Continuous Quality Improvement
The aim of this chapter is to review the range of options available to practitioners to carry out a quality assessment with a view to embarking on a quality improvement programme.
Having read this chapter, the reader should be aware of some of the widely used methods and models that can be used for continuous quality improvement.
Quality improvement aims to close the gap between current and expected standards of practice by identifying strengths and weakness in the systems and processes that operate within the practice.
Continuous quality improvement (CQI) theory is important in the general dental practice setting because:
it gives a rational definition of quality that applies in the healthcare setting
it clearly shows the relationship between healthcare costs and quality
it leads to a system under which the highest quality care can consistently be delivered at the lowest justifiable cost.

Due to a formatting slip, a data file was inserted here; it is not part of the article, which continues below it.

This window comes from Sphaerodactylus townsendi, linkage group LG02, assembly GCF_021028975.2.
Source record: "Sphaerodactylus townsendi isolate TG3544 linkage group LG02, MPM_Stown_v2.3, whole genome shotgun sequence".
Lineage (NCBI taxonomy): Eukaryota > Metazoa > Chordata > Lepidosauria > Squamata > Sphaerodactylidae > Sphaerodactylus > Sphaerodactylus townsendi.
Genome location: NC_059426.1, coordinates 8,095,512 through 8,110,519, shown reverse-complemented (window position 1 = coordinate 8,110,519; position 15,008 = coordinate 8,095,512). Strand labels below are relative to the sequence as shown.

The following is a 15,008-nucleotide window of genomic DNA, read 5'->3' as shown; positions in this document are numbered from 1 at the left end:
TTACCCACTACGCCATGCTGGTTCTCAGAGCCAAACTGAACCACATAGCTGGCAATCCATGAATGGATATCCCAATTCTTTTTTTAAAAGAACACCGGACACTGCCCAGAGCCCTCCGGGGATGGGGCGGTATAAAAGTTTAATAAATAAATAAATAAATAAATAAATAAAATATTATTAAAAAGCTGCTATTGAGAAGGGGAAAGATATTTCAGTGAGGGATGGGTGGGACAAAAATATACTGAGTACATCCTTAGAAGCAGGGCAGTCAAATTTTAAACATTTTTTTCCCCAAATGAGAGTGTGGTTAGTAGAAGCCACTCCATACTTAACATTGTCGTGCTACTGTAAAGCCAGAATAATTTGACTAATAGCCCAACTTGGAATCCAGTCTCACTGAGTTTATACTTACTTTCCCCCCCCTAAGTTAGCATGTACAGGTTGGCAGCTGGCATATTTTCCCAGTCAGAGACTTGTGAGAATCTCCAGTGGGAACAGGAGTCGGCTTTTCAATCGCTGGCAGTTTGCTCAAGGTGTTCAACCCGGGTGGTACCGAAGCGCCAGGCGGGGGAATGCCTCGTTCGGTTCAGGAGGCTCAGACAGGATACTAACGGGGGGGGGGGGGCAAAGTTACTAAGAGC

The range of quality improvement approaches includes:
problem solving – at individual and team level
practice redesign and restructuring/reengineering.
These are summarised in Fig 5-1.
Before any improvements can be considered, a quality assessment is required, the basic elements of which are summarised in Fig 5-2.
The topics to be assessed should be selected based on their significance, feasibility, scope for improvement, and expected results. Selecting a topic on the basis of an adverse outcome is often a good starting point.
To be reliable, valid, and reasonable, the chosen criteria must produce similar judgements when assessed by different people. In other words, two people evaluating the same data should draw the same conclusion. For this reason, the criteria must be precise and pertinent to the topic selected and based on supportive evidence; they should be looked upon as a screening device to separate acceptable and unacceptable quality.